This is copied from an article in the DES MOINES REGISTER
dated Monday, January 26, 1987
Aikin trades banking for school-bus mufflers
By Julia Johnston
Terry Aikin shed his white shirt and tie four years ago to crawl under school busses.
Aikin resigned as a vice president of American Federal Savings and Loan in 1983 and purchased AUTO-JET Muffler Corp., which is the single company in the United States that manufactures only school bus exhaust systems, he says. The configuration of a school bus exhaust system is highly specialized and unlike other vehicles, so that just any muffler shop won't have them, says Aikin.
He purchased the business from Jack Riley, who had started it in 1959. Aikin recalls, "That was a sad story. He was 81 when he sold it to me. He and his wife had run it all those years. He was getting feeble. I'd wanted to buy it for years, since Jack had first mentioned wanting to retire. I had called him every month for three years to see if he would sell. One day he called me. Within 6 months of my purchase, he and his wife passed away. It had kept them going.
"He's Under a Bus"
Since then, Aikin has been fascinated by school bus exhaust systems. Mary Kay Rhodes tells about the time she went with the Aikins to parents' night at summer camp: "We walked across the parking lot and I noticed Terry was missing. I looked around for him and Virginia (Aikin) said, 'Oh, he's under a bus. Every time he sees a school bus he climbs under to look at the muffler.' There was a parked bus in the lot and Terry was - under the bus."
Aikin's business philosophy is to stay small, have quality people and provide them work. "Employees make the business, so recruit and maintain the best available. I can leave AUTO-JET anytime. Everyone does their job and I'm not missed, except Friday to sign paychecks."
Under Aikin's leadership, AUTO-JET's sales have tripled, with a 41 percent increase this year. He hopes he says to match that this year. Aikin and his three sales people "cover 40 states pretty strong and ship to 48 states," all through telephone sales. "But I have no desire to have three times as many employees. We're not going to be a General Motors (Corp). we want to build quality parts and charge for them," he says.
According to a recent industry trade magazine, there are 352,000 school busses in the United States and 7,091 in Iowa. Gasoline-powered busses need a new muffler every 2 years and diesel-powered busses every four to five years, says Aikin.
AUTO-JET has expanded its product line by manufacturing its own parts and now has 12,000 square feet, about five times the original floor space. In 1985 the company moved from Valley Junction in West Des Moines to its present location at 9550 Swanson Blvd. In Clive. In six months, Aikin added to the building and is about to do so again.
Aikin's success came after some poor times. After graduating from Northwest Missouri State University in 1968, he enlisted in the Army and was sent to Germany. When he cam home he started looking for a job with about $2 in his pocket. He remembers: "My only shoes - Army shoes - had holes in them. I remember burning my feet through my socks when I walked up the stairs of the Bankers Life Building..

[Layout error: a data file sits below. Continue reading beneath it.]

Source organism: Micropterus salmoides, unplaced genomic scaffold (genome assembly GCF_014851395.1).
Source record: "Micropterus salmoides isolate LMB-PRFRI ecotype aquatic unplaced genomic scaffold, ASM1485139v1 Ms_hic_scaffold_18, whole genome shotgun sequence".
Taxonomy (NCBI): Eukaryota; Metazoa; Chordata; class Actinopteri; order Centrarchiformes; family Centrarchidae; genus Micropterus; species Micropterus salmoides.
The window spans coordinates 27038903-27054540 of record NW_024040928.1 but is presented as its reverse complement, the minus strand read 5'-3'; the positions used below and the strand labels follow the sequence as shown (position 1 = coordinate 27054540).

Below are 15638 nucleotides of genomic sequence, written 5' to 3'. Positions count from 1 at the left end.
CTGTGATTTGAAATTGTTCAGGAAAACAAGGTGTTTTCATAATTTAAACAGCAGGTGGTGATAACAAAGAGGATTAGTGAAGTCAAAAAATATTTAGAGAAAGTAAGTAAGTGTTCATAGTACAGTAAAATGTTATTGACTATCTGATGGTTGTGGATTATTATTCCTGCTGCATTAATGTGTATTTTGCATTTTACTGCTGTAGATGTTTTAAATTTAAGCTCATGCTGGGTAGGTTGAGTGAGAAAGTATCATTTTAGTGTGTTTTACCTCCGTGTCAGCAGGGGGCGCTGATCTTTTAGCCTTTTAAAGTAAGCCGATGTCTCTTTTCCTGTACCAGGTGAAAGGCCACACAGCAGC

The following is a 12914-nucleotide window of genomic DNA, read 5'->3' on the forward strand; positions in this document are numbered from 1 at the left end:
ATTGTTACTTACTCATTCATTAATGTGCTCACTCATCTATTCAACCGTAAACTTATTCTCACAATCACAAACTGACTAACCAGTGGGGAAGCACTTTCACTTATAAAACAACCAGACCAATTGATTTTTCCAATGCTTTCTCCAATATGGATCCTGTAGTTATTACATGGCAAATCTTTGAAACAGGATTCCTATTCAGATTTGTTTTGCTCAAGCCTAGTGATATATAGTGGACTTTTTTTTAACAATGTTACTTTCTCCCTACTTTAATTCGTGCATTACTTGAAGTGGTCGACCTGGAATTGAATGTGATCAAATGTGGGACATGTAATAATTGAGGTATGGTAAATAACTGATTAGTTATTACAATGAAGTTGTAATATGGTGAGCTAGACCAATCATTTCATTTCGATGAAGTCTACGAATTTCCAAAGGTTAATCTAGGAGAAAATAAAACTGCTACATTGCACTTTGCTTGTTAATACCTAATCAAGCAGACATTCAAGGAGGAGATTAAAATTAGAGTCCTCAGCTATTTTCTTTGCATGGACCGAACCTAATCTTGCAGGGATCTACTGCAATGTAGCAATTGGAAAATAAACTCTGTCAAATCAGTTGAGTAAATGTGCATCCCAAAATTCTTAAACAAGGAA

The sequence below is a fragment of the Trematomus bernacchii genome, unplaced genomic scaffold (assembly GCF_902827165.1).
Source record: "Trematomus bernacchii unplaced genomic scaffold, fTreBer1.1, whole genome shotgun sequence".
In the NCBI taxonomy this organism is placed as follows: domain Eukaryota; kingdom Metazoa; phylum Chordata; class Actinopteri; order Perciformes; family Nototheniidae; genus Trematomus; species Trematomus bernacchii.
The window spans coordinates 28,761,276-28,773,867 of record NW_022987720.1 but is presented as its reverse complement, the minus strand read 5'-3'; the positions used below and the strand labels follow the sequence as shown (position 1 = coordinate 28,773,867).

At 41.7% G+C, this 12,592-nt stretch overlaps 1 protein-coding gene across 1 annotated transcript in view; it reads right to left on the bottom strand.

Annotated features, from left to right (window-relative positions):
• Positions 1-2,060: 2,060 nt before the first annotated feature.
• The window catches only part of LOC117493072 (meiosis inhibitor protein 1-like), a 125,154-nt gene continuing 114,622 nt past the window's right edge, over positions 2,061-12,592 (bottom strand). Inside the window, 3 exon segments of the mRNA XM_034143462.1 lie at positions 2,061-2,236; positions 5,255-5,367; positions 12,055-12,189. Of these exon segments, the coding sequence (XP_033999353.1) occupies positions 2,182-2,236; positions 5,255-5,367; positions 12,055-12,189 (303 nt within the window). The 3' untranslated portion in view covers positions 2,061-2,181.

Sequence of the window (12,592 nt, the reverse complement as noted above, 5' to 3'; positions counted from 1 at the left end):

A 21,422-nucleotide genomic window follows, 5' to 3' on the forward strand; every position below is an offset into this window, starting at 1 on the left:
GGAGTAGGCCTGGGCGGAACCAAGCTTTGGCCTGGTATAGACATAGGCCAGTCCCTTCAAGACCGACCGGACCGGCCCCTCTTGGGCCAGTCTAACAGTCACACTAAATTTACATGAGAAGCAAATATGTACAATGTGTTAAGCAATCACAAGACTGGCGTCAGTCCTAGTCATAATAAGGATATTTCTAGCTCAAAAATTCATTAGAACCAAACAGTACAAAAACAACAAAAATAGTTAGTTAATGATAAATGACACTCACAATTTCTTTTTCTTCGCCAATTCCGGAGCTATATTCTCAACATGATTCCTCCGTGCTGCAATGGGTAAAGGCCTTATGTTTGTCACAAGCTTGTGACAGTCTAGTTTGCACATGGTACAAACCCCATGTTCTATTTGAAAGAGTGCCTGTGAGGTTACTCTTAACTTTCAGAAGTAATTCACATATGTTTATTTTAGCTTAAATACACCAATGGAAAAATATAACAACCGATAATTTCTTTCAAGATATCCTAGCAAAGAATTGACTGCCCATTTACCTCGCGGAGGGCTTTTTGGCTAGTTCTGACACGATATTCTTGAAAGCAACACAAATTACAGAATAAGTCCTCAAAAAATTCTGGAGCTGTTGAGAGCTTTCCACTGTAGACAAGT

'I was standing in a parking lot of what's now the Ruan Center and saw a bank across the street - Home Federal (now American Federal). I walked in and they must have had a soft spot for a down-and-out military veteran." Aikin worked at the bank for 13 years, finishing as a vice president.
Aikin says going from working with paper and people to dealing with manufactured goods is a big change. He misses working with other people and specialists to help with problems. But he doesn't miss the boards, committees and management groups. "I enjoy controlling the whole picture. If you want to try something, put your money where your mouth is and go for it," he says.
For him, that includes developing and marketing a new product called a pipe shaper. When steel tubing arrives with the ends " dinged out of shape," insert the pipe shaper into the end of the tube, pound, and the tube opening is re-shaped to a perfect circle. The tool is related to the exhaust business and, Aikin says, every garage and school bus station should have one.
"100 Ways to Go Broke"
When he took over AUTO-JET, Aikin says at first he was losing money and didn't know it. " There's 100 ways to go broke. I found out when I was using my own money and there were more bills than money. Now I know in my mind what it takes" to make a profit.
Aikin advises people thinking about buying a business to choose one that can make a profit. "So many people choose one that no matter how hard they work, the profit and the ability to stay in business is beyond their control, such as small auto dealerships or grain farming.
Then, hire professionals like accountants, lawyers and perhaps consultants, no matter how costly, says Aikin. Also, listen to people and learn. " With your own business you tend to be isolated. Salespeople are always welcome here. I've gotten good ideas from them and they've made me a lot of money."
Aikin, who just finished a term as president of the West Des Moines Chamber of Commerce, says he would not go back to a three-piece suit job despite his 60- to 70-hour work weeks. " There's not a five-minute span in any day that I'm not thinking about AUTO-JET and products. But I enjoy it. There's nothing more exiting than producing a product and having a satisfied customer."